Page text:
Perverted, right-wing hypocrites: Dennis Hastert's alleged sexual abuse reminds us to check the closets of those who demonize consensual sex

Hastert allegations are a lesson in how common conservative hypocrisy is and why it must be exposed

By Amanda Marcotte

Senior Writer

Published April 14, 2016 3:35PM (EDT)

Dennis Hastert   (Reuters/Frank Polich)
Dennis Hastert (Reuters/Frank Polich)

So much of the politics of 2016 is rehashing the '90s, so perhaps it's no surprise that the nation got an ugly reminder, with Dennis Hastert being in the news again, of one of the most iconic incidents of the era, the Great Hypocrite Purge of 1998.

For those who are fuzzy on the details of that embarrassing period of American history, Hastert only rose to prominence as the Speaker of the House because of the long-standing problem of conservative moralizers invariably having skeletons in their own closet. It was the height of Republican hysteria over the fact that Bill Clinton just kept being president despite their belief that Democrats are always illegitimate. Desperate to find some pretext to impeach the man who thought he got to be president just because he won the election, Republicans subjected Clinton to endless open-ended investigations for years on end, finally lucking out and trapping him into evading admission of an affair he had with a White House intern named Monica Lewinsky.

Even though it was thin gruel, Republicans were so confident that the nation would be so appalled to hear about this new "oral sex" thing they seemed to think Clinton invented that they went ahead and impeached him anyway. Which, if you will recall, did not work out well for them. Clinton survived the impeachment, but many Republicans did not.

One reason, of course, is the Great Hypocrite Purge, where Republicans learned that turnabout is fair play and if they were going to expose the president this way, they better understand their own adulteries were to become the public's business.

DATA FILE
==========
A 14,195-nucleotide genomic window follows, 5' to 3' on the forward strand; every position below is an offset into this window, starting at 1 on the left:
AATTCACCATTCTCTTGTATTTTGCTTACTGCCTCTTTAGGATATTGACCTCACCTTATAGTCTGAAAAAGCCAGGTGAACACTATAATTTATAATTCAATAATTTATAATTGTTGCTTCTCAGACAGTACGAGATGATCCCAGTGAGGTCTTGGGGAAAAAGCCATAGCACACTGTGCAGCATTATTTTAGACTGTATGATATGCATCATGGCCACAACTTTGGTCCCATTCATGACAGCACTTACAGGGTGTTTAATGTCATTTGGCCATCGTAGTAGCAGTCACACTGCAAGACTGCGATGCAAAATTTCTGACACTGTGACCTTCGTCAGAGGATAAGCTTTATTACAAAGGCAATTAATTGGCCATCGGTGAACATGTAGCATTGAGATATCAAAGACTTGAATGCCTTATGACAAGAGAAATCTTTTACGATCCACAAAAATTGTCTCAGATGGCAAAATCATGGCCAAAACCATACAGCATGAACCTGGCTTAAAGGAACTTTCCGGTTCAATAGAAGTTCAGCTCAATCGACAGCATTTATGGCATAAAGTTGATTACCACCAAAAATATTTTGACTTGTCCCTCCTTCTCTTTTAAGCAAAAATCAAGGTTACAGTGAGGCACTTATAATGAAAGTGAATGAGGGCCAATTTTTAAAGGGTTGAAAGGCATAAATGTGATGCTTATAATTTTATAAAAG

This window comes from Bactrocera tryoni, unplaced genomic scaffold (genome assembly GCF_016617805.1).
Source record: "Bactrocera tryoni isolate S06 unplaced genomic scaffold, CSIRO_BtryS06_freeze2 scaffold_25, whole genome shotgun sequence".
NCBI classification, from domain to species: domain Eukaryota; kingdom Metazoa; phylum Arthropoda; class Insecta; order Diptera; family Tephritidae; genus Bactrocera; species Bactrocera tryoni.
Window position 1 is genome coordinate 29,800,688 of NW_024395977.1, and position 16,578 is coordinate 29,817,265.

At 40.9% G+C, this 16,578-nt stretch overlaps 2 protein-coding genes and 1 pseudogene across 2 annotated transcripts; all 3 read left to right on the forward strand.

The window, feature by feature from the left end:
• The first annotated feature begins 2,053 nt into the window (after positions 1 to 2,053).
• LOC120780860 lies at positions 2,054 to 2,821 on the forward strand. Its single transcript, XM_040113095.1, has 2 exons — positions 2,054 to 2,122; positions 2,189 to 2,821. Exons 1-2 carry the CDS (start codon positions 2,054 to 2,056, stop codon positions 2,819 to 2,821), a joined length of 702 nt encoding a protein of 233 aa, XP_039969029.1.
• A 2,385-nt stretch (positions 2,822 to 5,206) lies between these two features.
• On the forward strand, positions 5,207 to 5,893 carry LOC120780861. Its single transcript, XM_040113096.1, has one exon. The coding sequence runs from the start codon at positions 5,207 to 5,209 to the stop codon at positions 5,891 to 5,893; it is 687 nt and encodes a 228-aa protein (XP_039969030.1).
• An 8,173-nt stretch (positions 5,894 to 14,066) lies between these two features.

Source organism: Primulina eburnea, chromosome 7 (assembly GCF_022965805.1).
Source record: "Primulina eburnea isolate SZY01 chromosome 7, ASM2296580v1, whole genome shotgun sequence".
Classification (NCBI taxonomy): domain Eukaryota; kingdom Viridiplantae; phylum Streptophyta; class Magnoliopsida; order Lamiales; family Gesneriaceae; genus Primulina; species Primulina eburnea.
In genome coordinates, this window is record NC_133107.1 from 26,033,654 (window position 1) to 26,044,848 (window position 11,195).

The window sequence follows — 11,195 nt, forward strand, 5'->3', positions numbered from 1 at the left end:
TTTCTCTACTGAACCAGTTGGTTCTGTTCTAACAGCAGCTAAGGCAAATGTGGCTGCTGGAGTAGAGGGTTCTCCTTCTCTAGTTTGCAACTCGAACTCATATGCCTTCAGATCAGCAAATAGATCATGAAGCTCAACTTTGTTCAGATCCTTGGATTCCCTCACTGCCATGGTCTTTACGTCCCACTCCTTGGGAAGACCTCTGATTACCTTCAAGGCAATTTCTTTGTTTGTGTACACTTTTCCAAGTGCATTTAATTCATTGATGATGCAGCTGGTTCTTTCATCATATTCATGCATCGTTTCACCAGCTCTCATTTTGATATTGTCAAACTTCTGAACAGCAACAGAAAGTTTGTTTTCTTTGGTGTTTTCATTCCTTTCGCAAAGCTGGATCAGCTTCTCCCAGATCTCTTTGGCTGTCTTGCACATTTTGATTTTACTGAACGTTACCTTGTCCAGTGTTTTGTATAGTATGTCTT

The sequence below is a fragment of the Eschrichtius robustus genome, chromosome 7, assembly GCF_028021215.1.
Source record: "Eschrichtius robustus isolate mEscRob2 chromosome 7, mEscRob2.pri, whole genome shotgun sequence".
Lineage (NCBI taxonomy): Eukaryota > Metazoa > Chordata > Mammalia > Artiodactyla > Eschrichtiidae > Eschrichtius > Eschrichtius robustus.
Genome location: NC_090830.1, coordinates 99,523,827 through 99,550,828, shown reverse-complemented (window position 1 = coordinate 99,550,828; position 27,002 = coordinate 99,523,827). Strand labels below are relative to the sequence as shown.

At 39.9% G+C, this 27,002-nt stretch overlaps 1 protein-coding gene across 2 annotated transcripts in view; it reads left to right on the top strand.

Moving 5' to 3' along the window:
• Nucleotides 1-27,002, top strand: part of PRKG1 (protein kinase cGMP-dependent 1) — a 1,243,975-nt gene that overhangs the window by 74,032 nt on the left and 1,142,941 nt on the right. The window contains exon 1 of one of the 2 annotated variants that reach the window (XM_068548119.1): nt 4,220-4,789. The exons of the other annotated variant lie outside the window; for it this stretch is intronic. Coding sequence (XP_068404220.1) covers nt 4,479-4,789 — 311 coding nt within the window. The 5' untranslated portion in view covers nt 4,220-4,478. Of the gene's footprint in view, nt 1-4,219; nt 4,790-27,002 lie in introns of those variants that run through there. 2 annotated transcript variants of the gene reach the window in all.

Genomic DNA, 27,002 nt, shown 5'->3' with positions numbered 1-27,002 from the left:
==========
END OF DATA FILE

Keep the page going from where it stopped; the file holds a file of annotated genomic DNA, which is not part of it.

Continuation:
Newt Gingrich, then speaker of the house, was outed as a serial adulterer who felt no need to curtail his activities just because he was impeaching the president for the same.  He resigned and Bob Livingston was flagged to become the next speaker, which lasted a hot minute until his own adultery was exposed and he, too, resigned. Dennis Hastert then was elevated to the speaker position in no small part because he was seen as a true blue conservative who lived the "family values" lifestyle he preached.

But of course that wasn't true — is it ever? — and Hastert has been accused of molesting four high school boys in his time as a wrestling coach. He's already plead guilty for financial funny business to cover up a whopping $3.5 million paid in what appears to be hush money to keep his history quiet.

If all this sounds familiar, it's because everything old is new again, from the endless politicized fishing expeditions aimed at people named Clinton to Republicans leaking congressional leadership due to their own inability to not act like right wing crazies to conservatives chasing all sorts of bizarre theories to justify their irrational belief that the Democratic president doesn't really count.

And, of course, we're relearning a lesson that it seems the public needs to relearn every few years or so: If you see someone standing on a soapbox lecturing the rest of us about how we're all vile perverts who need to get right with Jesus, odds are they're doing the same thing....or worse.